I’ll turn right in Saughtree onto the B6357 and the largest climb of the weekend starts immediately, rising 200m along an 8km section. I’ll pass Dod Fell and Wigg Knowe riding through Wauchope Forest and then start a fast descent to Wolfelee. I plan to turn left here onto tiny country lanes and cut off the Bonchester Bridge corner to join the A6088, there are some more hills but nothing like the preceeding ‘Col’. I’m expect this section to be hard but rewarding.
The A6088 looks like a bleak open fast road, so just after Kirkton I’m going to turn left onto more quiet lanes and drop down into Hawes and stay at a B&B (Beer & Bed).
Day 2: Hawick to Moscow
Approximately 150km (93 miles) and after the first couple of climbs should feel a lot easier, depending on how the legs have recovered.
Leaving Hawick on the A7 it would be a good idea to get an early start before the heavy tourist traffic wakes up. I rode this in 2009 on a LEJOG and I think I was on the road about 5/6am. A late start here has the potential to turn this into an ugly ride, but as I’ll be riding on the Sunday of a Bank Holiday I expect it to be quiet early on. It is about 16km (10 miles) along the A7 to Selkirk including the two big hills of the day.
After Selkirk I’m on the A707 for 10km (6 miles). I don’t know this road but it won’t last very long and then just after Caddonfoot I’ll be leaving the mainroads and following a National Cycle route I’ve done before. Stunningly beautiful and totally quiet narrow lanes south of the river Tweed, for 26km (16 miles). It will begin to feel too long and too lonely… but I’ve ridden before and eventually I reach Peebles and I’m sure a coffee will be in order.
After Peebles there is a short section of the A72 to Lyne Station where my route joins the B712 down past Castle Stobo and after a little climb on an unmarked road drops down into Broughton. Although there are no significantly big hills around here, I pass from the Tweed valley to the Clyde valley along the B7016 within sight of Goseland Hill. The road I remember being surprising flat for such a significant crossing.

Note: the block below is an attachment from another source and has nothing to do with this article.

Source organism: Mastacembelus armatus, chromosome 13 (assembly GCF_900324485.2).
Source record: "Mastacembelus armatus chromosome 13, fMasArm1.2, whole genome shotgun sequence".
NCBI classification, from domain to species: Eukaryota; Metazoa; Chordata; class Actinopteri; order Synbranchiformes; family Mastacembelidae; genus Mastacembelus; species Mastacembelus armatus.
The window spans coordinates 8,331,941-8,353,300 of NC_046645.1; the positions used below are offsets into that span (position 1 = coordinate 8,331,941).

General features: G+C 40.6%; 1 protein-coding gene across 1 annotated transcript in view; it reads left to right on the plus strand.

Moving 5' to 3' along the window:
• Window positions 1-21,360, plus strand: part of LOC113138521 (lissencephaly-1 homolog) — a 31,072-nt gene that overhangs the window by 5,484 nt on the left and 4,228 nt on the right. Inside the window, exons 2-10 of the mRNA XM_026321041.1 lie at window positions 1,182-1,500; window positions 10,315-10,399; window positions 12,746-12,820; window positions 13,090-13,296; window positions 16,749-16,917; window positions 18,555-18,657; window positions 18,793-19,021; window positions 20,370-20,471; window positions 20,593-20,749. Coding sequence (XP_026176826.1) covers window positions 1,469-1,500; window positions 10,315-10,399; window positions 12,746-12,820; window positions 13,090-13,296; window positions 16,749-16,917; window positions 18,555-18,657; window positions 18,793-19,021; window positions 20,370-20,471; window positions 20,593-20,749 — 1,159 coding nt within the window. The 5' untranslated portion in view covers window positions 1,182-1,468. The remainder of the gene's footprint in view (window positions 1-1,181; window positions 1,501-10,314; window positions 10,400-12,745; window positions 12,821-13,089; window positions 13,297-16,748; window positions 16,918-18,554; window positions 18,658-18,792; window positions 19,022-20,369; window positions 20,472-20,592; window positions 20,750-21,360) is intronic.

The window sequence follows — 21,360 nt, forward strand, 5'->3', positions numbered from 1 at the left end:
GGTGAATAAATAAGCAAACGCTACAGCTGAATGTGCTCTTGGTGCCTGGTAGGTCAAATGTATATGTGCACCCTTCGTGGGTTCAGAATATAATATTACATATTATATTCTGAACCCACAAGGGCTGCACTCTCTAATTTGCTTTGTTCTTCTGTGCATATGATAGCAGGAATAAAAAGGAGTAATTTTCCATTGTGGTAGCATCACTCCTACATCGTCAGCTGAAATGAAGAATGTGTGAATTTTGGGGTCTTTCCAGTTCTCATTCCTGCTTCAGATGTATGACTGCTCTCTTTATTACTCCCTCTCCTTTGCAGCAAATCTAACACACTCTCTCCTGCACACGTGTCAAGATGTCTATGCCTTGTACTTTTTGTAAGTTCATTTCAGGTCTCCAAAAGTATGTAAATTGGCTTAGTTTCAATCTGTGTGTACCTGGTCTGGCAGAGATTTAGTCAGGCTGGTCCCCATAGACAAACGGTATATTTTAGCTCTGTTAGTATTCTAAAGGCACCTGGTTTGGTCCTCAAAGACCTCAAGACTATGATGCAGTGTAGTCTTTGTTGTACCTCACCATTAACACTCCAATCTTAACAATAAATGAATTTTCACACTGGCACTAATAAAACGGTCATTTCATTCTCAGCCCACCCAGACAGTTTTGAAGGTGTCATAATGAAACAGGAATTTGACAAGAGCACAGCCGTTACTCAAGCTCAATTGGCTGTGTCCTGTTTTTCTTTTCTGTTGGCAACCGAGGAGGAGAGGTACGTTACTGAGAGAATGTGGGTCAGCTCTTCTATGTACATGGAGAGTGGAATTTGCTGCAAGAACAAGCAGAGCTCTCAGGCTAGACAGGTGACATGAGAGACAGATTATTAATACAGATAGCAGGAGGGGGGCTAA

I’ll go through Biggar and then with one tiny section of the A73 from Thankerton to the next left turn – I think it is signposted Carmichael – I will be back on tiny country lanes again for 16km (10 miles) to cross the M74 into Lesmahagow. There is a climb past a big supermarket which is going to feel hard, but there is a pretty good truckstop cafe on the left hand side.
Next is a little bit of a rise to reach Boghead, and then I plan to join the B7086 for a while before turning left again onto the quiet and narrow ‘High Kype Rd’. After about 5km another side turning onto an even quieter and smaller road cuts a corner off and brings me to the B743, south of ‘West Cauldcoats’. The B743 is hardly a busy road itself.
I will follow this to Dungavel and take the B745 and then an unmarked road to finally reach the A71. There is not much choice to avoid this road, and the traffic moves fast. The road is wide enough though and fairly open so it should be safe enough. Last time I used this I had a tailwind and I blasted the whole way to Galston. This time I plan to turn off at Priestland and use the much nicer looking National Cycle Route to Greenholm along the south bank of the river Irving.
In Greenholm I’m going to rejoin the A71 because the next section of cycle route goes into Galston awkwardly, and I think there was broken glass at the Galston end. So a brief flit down the A71 and then…
Well, if I’m going to Moscow ‘proper’, then I need to turn north on the A719 for 4km, or if I’m going to the Kilmarnock Travelodge it’s just straight on along the A71. There is still some planning to do regarding the final day.
So: My route. God willing I will be well enough and to ride, that we’ll all be blessed with good weather and that there are no family emergencies to prevent this event going ahead.